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Bonfire of the Vanities
I recently read the book Bonfire of the Vanities by Tom Wolfe. Mr. Wolfe holds a
doctorate in American Studies from Yale University and is the author of many non fiction
books such as The Right Stuff, In Our Time, and Clutter and Vine. Bonfire of the Vanities
was his first fiction work. This book was published by Bantam Books Inc. and was
copyrighted in 1987.
I believe the theme of this book to be true to oneself and trust no one but oneself.
It is show many times in this book that people will go below their morals simply for
personal advancement. It is also shown that human nature allows for many changes of
heart, in short, double crossing.
The main character in this book is Sherman McCoy. Sherman begins the story as a
wealthy bonds salesmen living in a $3,200,000 apartment on Park Avenue. Sherman
refers to himself as “Master of the Universe” many times throughout the story. This
shows his feelings of superiority over the rest of the human race. Sherman was “well
brought up and from all the right schools”. His father is a retired, wealthy, successful
businessman that is well respected throughout the world. Sherman’s wife, Judy, is
somewhat cool too him. She is very extravagant and gives the impression that she may be
in the marriage simply for the money. Their daughter Campbell is six when the story
begins and is very innocent to the ways of the world. Maria Ruskin is a young woman of
about thirty who is married to Arthur Ruskin, a wealthy man of about sixty. Maria and
Sherman are in the process of a drawn out affair when the story begins.
This book tells about the events that occur in New York City over the course of a
year. This story begins when Sherman and Maria go out on a date one evening and end
up lost in the Bronx. As they are coming through a run-down neighborhood in
Sherman’s black Mercedes, two African-American teenage boys approach the car.
Sherman gets out, to move some boxes that were obstructing their way. The boys began
talking and Sherman gets the impression that they may rob him. He throws a tire that is
laying at the side of the road at the boys, then gets in the car. Maria has taken it upon
herself to drive, and as she is pulling away, she hits one of the boys. They drive away
anxiously and debate on what to do next. Maria convinces Sherman that going to the
police is a bad idea and that they should just keep quiet. They are not even entirely sure of
what happened. So time passes, and soon the boy comes forward. The issue immediately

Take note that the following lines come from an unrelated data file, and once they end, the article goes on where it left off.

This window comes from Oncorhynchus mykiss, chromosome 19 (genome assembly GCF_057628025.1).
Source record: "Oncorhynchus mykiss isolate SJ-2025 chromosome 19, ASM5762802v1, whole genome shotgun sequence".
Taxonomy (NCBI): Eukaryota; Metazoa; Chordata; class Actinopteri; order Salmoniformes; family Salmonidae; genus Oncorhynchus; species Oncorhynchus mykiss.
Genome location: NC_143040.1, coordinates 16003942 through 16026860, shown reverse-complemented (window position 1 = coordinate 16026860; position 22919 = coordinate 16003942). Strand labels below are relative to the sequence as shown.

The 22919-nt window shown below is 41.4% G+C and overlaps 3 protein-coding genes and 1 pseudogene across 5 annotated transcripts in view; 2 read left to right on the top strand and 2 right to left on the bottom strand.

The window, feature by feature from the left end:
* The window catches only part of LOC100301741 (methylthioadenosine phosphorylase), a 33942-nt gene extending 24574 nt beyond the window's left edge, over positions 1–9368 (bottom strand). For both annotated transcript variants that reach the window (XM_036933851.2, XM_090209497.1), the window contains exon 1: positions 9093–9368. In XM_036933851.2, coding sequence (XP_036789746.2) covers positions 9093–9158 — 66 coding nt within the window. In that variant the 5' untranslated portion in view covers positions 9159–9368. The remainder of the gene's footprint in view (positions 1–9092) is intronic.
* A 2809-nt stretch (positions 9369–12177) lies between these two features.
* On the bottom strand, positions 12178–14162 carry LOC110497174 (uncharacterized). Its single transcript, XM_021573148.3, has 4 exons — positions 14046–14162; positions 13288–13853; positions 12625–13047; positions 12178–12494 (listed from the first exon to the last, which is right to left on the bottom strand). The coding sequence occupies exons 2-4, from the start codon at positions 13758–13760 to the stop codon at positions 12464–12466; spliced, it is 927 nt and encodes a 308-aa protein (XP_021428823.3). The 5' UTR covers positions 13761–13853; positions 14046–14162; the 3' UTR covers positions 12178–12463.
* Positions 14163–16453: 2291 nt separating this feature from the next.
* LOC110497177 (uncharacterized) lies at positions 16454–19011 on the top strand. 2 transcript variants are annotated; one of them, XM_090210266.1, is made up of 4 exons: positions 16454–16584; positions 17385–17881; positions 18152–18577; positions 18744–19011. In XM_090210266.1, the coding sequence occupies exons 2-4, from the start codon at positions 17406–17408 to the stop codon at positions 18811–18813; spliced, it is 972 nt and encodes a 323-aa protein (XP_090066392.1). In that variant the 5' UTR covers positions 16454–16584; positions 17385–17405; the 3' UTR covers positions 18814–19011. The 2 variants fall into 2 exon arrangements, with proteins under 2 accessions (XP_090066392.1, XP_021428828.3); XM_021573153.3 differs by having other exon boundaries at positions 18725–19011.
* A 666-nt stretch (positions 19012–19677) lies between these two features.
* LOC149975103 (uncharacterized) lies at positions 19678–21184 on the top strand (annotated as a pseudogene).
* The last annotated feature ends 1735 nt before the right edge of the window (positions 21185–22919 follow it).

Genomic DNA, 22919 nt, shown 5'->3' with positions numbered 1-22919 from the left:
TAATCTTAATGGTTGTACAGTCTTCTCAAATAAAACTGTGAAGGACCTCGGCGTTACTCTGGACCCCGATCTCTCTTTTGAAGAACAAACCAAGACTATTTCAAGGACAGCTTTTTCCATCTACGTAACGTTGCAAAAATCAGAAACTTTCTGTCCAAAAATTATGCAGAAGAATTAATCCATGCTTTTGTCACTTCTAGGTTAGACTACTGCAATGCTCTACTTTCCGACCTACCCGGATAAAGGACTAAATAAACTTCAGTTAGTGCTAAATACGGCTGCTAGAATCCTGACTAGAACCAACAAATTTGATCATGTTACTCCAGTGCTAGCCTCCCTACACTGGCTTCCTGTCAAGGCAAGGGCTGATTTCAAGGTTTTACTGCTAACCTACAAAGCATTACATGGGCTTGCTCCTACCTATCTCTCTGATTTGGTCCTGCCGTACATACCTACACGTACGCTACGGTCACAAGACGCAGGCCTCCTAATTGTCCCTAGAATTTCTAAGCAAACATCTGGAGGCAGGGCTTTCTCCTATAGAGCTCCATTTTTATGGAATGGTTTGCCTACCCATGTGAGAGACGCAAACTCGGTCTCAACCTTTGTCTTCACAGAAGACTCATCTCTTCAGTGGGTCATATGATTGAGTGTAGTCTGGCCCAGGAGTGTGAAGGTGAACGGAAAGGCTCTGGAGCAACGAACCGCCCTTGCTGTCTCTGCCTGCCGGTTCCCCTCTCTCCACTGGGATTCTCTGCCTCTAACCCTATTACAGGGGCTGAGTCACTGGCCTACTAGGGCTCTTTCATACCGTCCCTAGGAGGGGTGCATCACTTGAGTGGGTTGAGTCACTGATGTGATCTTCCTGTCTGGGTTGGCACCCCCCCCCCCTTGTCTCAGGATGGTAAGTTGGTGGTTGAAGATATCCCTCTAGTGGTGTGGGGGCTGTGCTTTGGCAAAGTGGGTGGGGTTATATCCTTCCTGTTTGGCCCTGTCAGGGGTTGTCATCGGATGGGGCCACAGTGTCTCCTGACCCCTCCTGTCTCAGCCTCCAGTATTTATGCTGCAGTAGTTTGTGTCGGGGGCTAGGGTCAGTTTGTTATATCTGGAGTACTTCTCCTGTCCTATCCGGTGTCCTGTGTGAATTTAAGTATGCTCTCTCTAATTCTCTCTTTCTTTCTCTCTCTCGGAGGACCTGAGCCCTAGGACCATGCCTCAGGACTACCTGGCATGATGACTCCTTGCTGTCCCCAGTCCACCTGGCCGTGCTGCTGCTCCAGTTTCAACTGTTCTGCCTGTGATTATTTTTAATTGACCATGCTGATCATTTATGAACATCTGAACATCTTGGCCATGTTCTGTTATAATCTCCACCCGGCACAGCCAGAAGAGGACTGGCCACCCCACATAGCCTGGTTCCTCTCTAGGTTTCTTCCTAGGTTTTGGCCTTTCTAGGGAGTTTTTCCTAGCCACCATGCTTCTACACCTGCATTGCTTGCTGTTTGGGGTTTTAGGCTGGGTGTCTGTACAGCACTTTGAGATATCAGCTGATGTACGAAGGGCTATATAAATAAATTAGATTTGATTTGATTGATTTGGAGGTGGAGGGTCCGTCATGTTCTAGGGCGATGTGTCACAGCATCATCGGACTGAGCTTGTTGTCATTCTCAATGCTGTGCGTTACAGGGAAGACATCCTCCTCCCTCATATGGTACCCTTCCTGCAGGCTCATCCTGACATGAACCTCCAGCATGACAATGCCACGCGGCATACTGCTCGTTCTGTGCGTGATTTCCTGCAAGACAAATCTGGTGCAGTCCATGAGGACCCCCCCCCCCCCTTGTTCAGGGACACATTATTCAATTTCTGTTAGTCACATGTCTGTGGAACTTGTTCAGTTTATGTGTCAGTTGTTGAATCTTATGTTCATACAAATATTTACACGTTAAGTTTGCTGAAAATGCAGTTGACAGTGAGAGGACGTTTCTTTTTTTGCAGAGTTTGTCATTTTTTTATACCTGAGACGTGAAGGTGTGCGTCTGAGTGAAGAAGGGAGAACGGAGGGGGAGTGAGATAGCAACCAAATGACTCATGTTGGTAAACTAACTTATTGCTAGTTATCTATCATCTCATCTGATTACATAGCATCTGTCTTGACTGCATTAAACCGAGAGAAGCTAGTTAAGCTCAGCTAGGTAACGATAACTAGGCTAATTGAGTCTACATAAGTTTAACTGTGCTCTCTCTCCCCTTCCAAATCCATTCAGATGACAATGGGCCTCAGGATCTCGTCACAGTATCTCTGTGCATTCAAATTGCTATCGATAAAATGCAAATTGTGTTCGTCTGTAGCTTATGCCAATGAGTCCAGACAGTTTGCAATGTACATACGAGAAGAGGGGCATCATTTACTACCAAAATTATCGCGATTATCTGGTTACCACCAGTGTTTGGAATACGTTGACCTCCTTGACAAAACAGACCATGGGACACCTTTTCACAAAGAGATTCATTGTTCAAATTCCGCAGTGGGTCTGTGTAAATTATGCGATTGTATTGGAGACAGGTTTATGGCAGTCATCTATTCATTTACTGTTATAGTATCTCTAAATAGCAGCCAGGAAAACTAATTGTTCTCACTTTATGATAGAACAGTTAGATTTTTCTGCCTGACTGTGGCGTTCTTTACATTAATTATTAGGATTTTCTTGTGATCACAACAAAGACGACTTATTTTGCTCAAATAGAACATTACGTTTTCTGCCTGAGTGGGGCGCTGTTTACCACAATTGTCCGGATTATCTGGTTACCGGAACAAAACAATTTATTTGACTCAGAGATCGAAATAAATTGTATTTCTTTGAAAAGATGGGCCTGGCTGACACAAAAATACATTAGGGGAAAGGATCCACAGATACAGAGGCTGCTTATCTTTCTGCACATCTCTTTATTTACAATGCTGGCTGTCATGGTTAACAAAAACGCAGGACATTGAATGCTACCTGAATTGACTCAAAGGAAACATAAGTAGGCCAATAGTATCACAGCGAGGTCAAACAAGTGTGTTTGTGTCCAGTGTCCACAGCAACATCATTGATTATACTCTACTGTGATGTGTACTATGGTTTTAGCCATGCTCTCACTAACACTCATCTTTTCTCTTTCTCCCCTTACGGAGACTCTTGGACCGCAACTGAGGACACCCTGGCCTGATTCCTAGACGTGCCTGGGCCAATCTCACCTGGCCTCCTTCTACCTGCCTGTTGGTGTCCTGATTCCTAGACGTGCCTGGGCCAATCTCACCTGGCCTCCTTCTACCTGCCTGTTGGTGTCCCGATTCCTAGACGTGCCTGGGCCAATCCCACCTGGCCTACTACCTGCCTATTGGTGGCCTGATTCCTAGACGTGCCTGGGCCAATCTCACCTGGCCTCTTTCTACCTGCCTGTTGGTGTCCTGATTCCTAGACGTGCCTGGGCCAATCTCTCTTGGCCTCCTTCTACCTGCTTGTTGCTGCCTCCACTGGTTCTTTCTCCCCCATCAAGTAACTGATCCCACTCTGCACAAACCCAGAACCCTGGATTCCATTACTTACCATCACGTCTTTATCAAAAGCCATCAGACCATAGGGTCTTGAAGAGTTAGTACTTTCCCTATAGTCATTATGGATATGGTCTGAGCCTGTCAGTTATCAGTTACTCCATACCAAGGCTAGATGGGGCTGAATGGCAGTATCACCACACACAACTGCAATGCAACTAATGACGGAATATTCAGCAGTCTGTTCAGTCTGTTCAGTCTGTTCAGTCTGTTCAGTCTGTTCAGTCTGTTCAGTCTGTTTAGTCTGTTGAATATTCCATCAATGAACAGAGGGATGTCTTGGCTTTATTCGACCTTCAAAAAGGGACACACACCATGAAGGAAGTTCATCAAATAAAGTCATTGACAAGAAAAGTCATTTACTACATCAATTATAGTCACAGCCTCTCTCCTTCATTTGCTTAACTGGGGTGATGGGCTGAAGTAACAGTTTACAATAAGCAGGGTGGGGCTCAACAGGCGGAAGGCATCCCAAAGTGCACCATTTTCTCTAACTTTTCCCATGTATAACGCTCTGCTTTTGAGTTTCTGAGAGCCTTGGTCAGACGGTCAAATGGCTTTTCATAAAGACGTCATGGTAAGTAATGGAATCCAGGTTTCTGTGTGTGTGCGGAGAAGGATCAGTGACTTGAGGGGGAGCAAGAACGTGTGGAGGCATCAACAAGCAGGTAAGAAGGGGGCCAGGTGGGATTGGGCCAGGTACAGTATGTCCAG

turns into a racial dispute. The boy is comatose throughout most of the story. Eventually,
the police track Sherman down and he agrees to turn himself in quietly. His lawyer
arranges for him to be taken away without a large scene. However, his lawyer is double
crossed and Sherman ends up in the middle of a three ring circus. Things proceed and
Sherman’s wife completely rejects him, his friends do not speak to him, and Maria is no
where to be found. Sherman’s case is dismissed until the following year, when the young
man dies. He is now up on manslaughter charges. This illustrates how one event can
leave you without friends, family, or even hope.
This book relates to my life in that I too have been double crossed and taken for
granted. Often times, people are your friends when you are the most popular, or win an
award. But later, when you need them the most, they are gone. These event may not be
happy, but they have helped me to realize who my true friends really are. Sherman
experiences this many times in his life. I have also come to realize that the one friend you
should always have is yourself. If you cannot stand to be friends with yourself, then it
would be surely impossible for anyone else to be your friend.
This book is similar to another book that I have read called A Cry in the Night by
Mary Higgins Clark. In this book a young woman is betrayed by her husband and
everyone around her. However, in A Cry in the Night a young man who turns out to be
her one true friend comes through and helps her out of a difficult time. Sherman
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The Bonfire of the Vanities, Tom Wolfe, Sherman, Walt Disney Theatrical, William Tecumseh Sherman
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